There is a great summary on the ECB report here on

This is a good summary of how to do strong customer authentication by the ECB.

The document states that transactions should only be initiated following "strong customer authentication". The ECB recommendations require the use of two or more "mutually independent elements" taken from something only the user knows, such as a password, something only the user has, for example a card reader or mobile phone and something only the user "is" - a biometric characteristic such as a fingerprint.
The challenges for commerce businesses however remain the same, security and authentication gets in the way of genuine customers completing purchases. Ecommerce Managers monitor abandoned carts as a key performance metric, if extra authentication leads to less sales, then they will not want to introduce them.
In addition implementation of new standards is key, as every business is happy to adopt any new industry standard once they know that all competitors are adopting them also. 
However, once one leading business decides not to implement the standard, then it becomes a competitive advantage not to have those extra security steps in the checkout or log in processes which leads to less adoption of new security standards without regulation.

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  1. By way of update on the ECB's strong customer authentication;

    The ECB Final publication was released on the 31/1/13 and it is found here >

    The Guidelines and Public Consultation Outcomes on the right hand side.

    They are technology neutral, and seek to foster competition and innovation.

    The European Commissions Draft Payment Services Directive 2 (PSD2) is here> :

    This has gone to the European Parliament for enactment.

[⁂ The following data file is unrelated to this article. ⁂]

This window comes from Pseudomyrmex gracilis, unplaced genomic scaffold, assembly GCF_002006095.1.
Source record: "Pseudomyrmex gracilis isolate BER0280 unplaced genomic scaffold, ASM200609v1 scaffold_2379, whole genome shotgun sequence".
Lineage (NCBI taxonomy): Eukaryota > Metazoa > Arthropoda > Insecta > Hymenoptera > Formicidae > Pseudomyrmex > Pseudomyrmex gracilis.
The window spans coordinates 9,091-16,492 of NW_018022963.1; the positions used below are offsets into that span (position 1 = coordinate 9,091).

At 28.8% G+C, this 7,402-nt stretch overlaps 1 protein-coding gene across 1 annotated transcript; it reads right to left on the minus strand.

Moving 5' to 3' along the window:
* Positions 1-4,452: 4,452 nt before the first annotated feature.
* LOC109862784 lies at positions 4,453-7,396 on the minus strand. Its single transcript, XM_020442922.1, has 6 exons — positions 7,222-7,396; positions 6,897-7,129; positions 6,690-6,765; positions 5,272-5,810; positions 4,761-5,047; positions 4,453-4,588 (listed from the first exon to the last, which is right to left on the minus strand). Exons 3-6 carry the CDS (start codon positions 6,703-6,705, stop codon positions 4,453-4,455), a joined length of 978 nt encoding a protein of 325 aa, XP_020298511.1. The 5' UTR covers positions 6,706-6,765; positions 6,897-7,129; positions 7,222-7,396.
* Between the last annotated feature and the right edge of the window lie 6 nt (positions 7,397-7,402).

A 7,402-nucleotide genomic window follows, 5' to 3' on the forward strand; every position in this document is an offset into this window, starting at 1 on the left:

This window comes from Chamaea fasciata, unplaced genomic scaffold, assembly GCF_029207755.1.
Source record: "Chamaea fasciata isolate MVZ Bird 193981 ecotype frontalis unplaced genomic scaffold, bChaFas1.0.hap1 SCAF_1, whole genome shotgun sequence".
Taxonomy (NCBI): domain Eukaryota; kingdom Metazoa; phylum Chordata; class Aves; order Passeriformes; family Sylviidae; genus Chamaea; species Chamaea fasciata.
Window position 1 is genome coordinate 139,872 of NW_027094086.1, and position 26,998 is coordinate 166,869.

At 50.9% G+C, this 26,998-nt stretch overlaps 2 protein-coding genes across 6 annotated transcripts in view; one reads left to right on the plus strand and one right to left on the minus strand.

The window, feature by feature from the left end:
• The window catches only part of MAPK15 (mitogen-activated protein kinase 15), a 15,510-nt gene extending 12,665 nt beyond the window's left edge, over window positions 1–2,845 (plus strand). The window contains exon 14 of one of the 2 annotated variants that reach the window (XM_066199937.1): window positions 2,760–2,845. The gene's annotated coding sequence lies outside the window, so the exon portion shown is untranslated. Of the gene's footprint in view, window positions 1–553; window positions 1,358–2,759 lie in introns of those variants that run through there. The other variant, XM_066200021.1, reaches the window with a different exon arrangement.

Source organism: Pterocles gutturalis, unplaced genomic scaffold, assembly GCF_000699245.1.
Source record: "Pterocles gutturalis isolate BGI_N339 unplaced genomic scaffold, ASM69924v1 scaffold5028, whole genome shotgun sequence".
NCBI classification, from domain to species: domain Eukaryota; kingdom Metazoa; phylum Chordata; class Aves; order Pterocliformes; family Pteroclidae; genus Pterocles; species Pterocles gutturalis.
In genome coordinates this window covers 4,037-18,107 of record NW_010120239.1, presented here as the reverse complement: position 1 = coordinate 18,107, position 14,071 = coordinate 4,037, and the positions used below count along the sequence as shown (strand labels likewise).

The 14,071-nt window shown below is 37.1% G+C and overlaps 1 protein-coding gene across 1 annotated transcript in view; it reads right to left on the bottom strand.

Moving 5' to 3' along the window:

The liability shift provisions will over rule the card scheme rules by operation of law. The ECB also requires that the card schemes implement a liability shift regime and process when strong customer authentication is used.

    See Proposed PSD2 Art.65 & Art.66 re liability shift.

    Of note, is that payment gateways and Acquirers will be liable for fraud on their networks if they don’t implement strong customer authentication.

    Proposed PSD2 Art. 85 to 87 calls for the mandatory implementation of the ECB's Guidelines across all remote payments, including eWallets, eMandates and credit card not present payments. The ECB definition of a PSP now includes Payment Gateways and Payment Integrators, for the purpose of determining liability (see ECB 'Scope').

    Strong Customer Authentication will be applicable to all transactions acquired in the SEPA, across all 28 ECB recognised card schemes, from 01/02/2015.

    The best known variant of strong customer authentication os 3D Secure.

    Older implementations of 3D Secure, that utilise a static password, do not comply with the ECB requirement that "At least one of the elements should be non-reusable and non-replicable (except for inherence), and not capable of being surreptitiously stolen via the Internet"

    This will require upgrades to 3D Secure systems, on a card scheme by card scheme basis.

    Some competition to 3D Secure has emerged by way of an alternative process >

    iSignthis claims to authenticate transactions across all 28 ECB recognised card schemes, with only acquiring side involvement necessary.

    It inherits the issuers security and customer KYC by a clever means of account access, that is not technical, but up to the cardholder to facilitate by logging in to their online banking or calling their bank.

    See > and also

    In the meantime, India has also mandated authentication >

    ......and of course China Union Pay, which doesn't use 3D Secure, is getting a larger share of the global merchant market.